It’s been almost a year and a half since I first stepped into a boxing gym for my first lesson.
After about six months of that, I tried my hand (and foot, knee, elbow) at Muay Thai for a few months, before taking a break for a trip to Australia.
Upon returning to the Philippines, I trained for a few weeks at Lakay, an MMA gym in the mountains of Baguio City. While there, I was introduced to grappling and–seeing how terrible I was at it–I took up Brazilian jiu-jitsu back here in Manila.
Now I’m packing my bags for the skies again and wrapping up my third month of jiu-jitsu at Fitness Unlimited.
Here are my favorite things about each art I’ve had the pleasure of trying in Manila (and Baguio).
Elorde was my boxing home for some time and I had a number of good trainers but I must say that it was at The Den where I, shall we say perfected, my punches with the help of one of their head trainers.
Here’s what I love about boxing: It’s fun to hit things, and in Manila, there are gyms on every street corner where you can do just that. If you want the real deal, though, I hear you have to train with the national boxing team and they have relocated to Baguio–another reason to head north for your training.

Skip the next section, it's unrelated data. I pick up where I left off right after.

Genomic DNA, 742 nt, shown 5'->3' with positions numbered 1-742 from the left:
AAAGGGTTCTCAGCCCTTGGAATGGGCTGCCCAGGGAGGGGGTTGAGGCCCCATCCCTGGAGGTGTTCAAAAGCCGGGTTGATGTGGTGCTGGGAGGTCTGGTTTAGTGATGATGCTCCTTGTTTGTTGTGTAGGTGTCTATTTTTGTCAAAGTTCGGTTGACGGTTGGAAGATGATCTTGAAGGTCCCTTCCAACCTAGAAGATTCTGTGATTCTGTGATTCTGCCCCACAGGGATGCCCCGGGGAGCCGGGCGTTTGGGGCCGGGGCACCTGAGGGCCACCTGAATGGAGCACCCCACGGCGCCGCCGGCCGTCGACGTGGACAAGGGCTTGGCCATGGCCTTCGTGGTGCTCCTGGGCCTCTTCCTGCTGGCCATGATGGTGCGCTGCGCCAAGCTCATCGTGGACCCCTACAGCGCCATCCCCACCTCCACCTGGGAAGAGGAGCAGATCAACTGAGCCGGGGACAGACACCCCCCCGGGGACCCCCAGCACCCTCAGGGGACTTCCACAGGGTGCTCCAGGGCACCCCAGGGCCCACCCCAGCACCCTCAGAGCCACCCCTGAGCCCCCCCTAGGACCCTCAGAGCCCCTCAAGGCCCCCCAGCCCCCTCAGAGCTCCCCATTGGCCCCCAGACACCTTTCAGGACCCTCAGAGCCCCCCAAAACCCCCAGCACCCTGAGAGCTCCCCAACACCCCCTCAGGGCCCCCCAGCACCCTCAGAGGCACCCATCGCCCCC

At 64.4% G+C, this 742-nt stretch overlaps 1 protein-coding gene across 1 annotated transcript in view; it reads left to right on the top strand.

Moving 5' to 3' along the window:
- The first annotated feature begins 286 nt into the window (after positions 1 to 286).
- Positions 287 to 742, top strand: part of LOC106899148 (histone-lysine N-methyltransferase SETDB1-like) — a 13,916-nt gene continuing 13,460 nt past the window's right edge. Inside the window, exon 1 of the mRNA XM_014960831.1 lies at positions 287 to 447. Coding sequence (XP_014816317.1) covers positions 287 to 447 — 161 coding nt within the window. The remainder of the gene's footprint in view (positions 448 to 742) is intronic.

Bonus: nothing gives you tight abs like boxing. Jiu-jitsu comes close, though.
I’ve done a bit of Muay Thai at Elorde, The Den, B.A.M.F., Team Lakay, iGym Yaw-Yan Fervilleon, and Fitness Unlimited.
Why I love Muay Thai: it challenged my balance and improved my footwork, which was a weakness of mine when boxing. It also forces you to master your breathing–I nearly hyperventilated the first time I did 50 kicks–and builds serious leg muscle.
With a 30-day trial at B.A.M.F. and then three months at Fitness Unlimited, I’ve enjoyed a fairly solid introduction to the art of Brazilian jiu-jitsu.
What I love about jiu-jitsu: it’s a struggle from the bottom up, but–comparable to say, rock climbing–nothing is more satisfying than getting past the point where you almost give up and making it to the top, in this case, of your opponent.
Jiu-jitsu is, in my opinion, humbler than boxing or kickboxing, or perhaps it would be better to say that it’s more humbling–and that’s exactly what I love about it.
Also, you can join amateur competitions after only a month of training, whereas competing in boxing or Muay Thai can be a little more daunting.
MMA is a violent sport. To be honest, I’ve never watched UFC and, excepting names like Rousey and MacGregor that buzz around, I don’t know any of its fighters.
As a hobby, a workout routine, and a competitive challenge, however, I find it quite fantastic. It’s an excellent way to build physical, mental, and practical strength, fitness, balance, speed, and coordination and it never gets boring.
Plus, it feels good to know that you could sweep someone twice your size off of you and incapacitate them if necessary.
Hands down, my favorite place to practice MMA is Team Lakay in Baguio. There’s nothing quite like it.